Olds creates a winner. by Tony Swan
Base Price $22,100
As Tested $24,085
Like all car makers these days, General Motors is working to create chassis that can support a wide variety of products, and thus reduce the number of platforms in its manufacturing programs.
From the manufacturer's point of view, the obvious payoff is reduced cost. But what about you?
Judging by the new Olds Intrigue, we think you'll do just fine. This 1998 replacement for the Cutlass Supreme does have a lot in common with a number of other GM mid-size entries -- the Buick Century and Regal, Pontiac Grand Prix and Chevy Lumina, for example -- but it has its own character and, in fact, may be one of the best interpretations of GM's new W-car group.
It's a little more smooth and compliant than the Grand Prix on rough surfaces, it's more agile than the Century and it has enough punch to keep pace with the Japanese V-6 sedans Olds hopes to challenge -- notably, the Nissan Maxima and Toyota Camry. And, as you'd expect with its higher purchase price, it's far more luxurious than the Lumina.
This is a handsome interpretation of the W-car theme. There's a lot of Aurora in the Intrigue's quietly muscular exterior, and the twin openings below the reflector headlamps lend extra character to the front end.
The exterior is devoid of brightwork and badging, the 16-inch wheels fill the wheelwells and the car's proportions disguise its substantial size: 7.1 inches longer and 3.5 inches wider than the new Camry.
Although the front-drive chassis is an evolutionary development of the Cutlass Supreme GM-10 platform, it's been reworked from end to end to improve rigidity, a new--and significant -- engineering priority at GM. The Intrigue also seems to indicate that GM is learning how to increase rigidity without a corresponding increase in bulk. Its chassis registers 22.4 Hz on the bending scale, and nearly as high in torsional rigidity.
According to Olds, that's stiffer than either the Nissan Maxima -- the basic development target -- or the new Toyota Camry, and on a par with the Ford Taurus and Mercury Sable. At 3455 pounds, the Intrigue is no wraith, and it's substantially heavier than its Japanese rivals, but, significantly, doesn't feel as heavy as it is.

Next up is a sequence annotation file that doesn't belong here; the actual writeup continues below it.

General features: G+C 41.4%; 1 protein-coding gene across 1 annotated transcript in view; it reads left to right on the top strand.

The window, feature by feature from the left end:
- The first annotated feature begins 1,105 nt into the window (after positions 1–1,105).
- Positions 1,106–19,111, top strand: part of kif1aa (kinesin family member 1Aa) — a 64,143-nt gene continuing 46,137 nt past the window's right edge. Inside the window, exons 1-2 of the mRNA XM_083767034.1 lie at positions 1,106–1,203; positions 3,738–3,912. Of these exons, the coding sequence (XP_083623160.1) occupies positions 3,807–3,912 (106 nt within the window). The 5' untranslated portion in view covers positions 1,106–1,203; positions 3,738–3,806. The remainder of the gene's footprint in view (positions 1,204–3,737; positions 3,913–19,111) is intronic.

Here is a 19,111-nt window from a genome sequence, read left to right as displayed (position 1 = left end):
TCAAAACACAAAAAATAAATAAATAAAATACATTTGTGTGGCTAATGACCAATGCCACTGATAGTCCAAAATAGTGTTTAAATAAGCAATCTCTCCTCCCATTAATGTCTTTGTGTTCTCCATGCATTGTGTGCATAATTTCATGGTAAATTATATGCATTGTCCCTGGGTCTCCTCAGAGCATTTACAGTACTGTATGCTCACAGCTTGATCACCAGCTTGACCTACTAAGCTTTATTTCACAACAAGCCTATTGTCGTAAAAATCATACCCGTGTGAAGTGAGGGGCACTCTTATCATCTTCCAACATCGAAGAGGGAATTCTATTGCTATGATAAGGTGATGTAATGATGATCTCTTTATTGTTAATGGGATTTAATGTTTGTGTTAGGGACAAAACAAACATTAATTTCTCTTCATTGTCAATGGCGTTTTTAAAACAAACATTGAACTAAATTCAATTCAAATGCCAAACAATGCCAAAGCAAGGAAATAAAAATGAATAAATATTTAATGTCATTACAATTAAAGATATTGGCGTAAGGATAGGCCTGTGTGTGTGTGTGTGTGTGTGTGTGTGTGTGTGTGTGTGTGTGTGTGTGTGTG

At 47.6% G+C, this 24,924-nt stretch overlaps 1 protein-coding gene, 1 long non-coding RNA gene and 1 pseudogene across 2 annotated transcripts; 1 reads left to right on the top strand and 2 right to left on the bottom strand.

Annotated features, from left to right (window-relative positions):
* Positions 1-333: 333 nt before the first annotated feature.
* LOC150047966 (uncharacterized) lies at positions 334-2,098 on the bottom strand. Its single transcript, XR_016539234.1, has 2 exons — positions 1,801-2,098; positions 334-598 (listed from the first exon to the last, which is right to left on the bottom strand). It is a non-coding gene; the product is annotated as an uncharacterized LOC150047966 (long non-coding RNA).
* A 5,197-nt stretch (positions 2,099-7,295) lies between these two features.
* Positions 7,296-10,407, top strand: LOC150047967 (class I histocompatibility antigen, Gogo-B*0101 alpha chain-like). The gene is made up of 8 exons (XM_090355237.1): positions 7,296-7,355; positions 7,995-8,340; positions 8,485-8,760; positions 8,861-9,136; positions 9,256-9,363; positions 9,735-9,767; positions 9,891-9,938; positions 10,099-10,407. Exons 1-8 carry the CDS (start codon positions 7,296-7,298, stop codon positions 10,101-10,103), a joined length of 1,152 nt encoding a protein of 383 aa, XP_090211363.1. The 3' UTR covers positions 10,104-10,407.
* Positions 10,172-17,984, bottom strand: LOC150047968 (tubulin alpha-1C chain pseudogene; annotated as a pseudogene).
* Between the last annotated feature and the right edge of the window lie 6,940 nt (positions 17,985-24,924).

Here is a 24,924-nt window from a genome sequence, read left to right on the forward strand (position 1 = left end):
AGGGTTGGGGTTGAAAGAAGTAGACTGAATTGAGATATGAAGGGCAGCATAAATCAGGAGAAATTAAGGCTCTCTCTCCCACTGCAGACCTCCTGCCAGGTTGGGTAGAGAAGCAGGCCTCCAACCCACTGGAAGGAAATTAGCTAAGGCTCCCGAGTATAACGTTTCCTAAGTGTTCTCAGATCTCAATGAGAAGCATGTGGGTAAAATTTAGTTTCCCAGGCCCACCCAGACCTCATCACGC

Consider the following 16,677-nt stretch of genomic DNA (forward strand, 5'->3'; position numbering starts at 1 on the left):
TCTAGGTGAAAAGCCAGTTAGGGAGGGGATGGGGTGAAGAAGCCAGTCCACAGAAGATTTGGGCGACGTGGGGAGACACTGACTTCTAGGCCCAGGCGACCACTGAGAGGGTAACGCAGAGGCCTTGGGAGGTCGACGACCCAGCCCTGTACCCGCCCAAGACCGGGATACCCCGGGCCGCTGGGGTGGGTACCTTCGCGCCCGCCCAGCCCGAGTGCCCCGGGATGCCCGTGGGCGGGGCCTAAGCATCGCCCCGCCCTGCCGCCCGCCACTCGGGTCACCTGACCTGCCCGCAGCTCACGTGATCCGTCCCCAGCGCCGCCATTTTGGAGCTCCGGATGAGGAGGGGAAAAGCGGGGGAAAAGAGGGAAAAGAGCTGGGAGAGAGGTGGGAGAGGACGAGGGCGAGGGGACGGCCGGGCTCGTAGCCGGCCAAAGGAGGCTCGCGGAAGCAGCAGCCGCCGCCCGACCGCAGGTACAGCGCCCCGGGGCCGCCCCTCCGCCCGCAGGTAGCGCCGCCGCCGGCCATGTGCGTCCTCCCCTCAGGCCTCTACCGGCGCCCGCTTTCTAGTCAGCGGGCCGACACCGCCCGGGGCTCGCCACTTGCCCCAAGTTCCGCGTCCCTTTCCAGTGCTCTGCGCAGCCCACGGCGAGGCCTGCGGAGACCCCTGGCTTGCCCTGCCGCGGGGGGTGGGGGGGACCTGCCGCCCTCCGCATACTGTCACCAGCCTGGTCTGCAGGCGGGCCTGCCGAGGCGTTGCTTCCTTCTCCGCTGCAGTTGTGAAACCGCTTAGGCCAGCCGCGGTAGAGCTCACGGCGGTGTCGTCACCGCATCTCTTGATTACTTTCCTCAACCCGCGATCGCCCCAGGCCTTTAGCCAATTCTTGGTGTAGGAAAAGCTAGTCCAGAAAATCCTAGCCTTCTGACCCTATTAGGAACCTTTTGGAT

Beyond durability and noise isolation issues, chassis rigidity is the cornerstone of good vehicle dynamics. Since the suspension components don't have to compensate for chassis flex, it's easier to achieve the desired blend of ride and handling traits.
In the Intrigue, that blend seems to be right on the money, and distinctly European in character -- firm, but devoid of harshness. The Intrigue's all-strut suspension is typically American in design, and it yields a handling trait (progressive understeer) that's universal among U.S. mainstream front-drive sedans. Understeer describes a vehicle's resistance to turning into a corner, and it invariably increases as a function of speed. It's favored by handling engineers because it's wholly predictable, and easy for a driver to correct: you simply slow down.
But Olds has added some subtle tweaks that lend an extra measure of precision and pleasure to the Intrigue driving experience. The stuts, for example, have four-stage valving with integrated rebound springs and fade-resistant synthetic oil. As a result, the Intrigue's suspension is able to keep pace with pavement oscillations, which in turn keeps the tires in constant contact with the road.
Steering -- GM's new magnetic variable assist rack and pinion system -- is another pleasant surprise. Olds has added a splined intermediate shaft that eliminates the subtle play associated with U-joints, yielding good on-center feel and better-than-average precision.
Brakes are disc all-around, with bigger (by 25 mm) front rotors in our test car's optional Autobahn package, which also includes H-rated 225/60 tires and a top speed potential of 128 mph, versus 107 for the basic Intrigue. Like most GM cars, ABS is standard equipment, and pedal feel is firmer than previous examples of GM anti-lock systems.